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UNC System President Gains More Power To Select University Chancellors

Courtesy of UNC System

The UNC System president will now have more say in choosing new chancellors when vacancies arise at the system's 17 campuses.

On Wednesday, UNC Board of Governors approved a major change to its policy on chancellor searches, at the request of Peter Hans, the UNC System's new president.

In the past, the president would select a candidate from finalists put forward by each individual university's own Board of Trustees. Now, the president will be able to submit two candidates for consideration by those campus-based boards, and the boards must return at least one as a finalist. The president will then recommend one of those finalists to the Board of Governors for approval.

Four members of the Board of Governors voted against the measure, arguing it could have a chilling effect on applicants for open chancellor positions, who might assume the outcome of the search was pre-determined.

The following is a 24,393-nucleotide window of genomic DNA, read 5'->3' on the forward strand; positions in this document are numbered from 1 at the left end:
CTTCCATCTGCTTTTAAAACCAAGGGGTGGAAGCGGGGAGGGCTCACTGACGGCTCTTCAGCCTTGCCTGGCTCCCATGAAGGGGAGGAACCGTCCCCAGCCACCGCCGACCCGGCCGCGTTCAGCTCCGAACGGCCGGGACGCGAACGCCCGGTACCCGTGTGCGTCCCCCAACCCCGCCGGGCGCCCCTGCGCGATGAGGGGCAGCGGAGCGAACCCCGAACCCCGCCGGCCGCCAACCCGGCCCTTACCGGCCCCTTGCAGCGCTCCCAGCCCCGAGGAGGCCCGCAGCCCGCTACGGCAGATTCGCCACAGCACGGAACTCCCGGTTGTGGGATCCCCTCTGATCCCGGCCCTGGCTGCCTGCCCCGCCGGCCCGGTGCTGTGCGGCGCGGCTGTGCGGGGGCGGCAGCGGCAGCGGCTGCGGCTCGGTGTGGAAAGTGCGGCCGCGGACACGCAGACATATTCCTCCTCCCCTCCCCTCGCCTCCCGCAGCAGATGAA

"You're giving the president the unfettered right to choose a chancellor, and that's wrong," said Board of Governors member Leo Daughtry, a former representative in the North Carolina General Assembly. "That's bad government."

Board member Dwight Stone called it "a bad visual for the president" referencing other critics' complaints that the policy change is a power grab from local university boards, as reported by the News & Observer.

Hans said he has "every incentive" to work with universities' own boards of trustees.

"I think selecting a chancellor has always been a collaborative process, and that's not going to change," Hans said.

According to Hans, one advantage to the new policy is that he will have greater capacity to cultivate talent from within the UNC System, rather than relying on outside consultants to seek applicants early on in the search process.

The policy will not affect chancellor searches already in process at Fayetteville State University and East Carolina University, where North Carolina House Speaker Tim Moore has been rumored to be interested in the vacant chancellor position.

Liz Schlemmer is WUNC's Education Reporter, covering preschool through higher education. Email:
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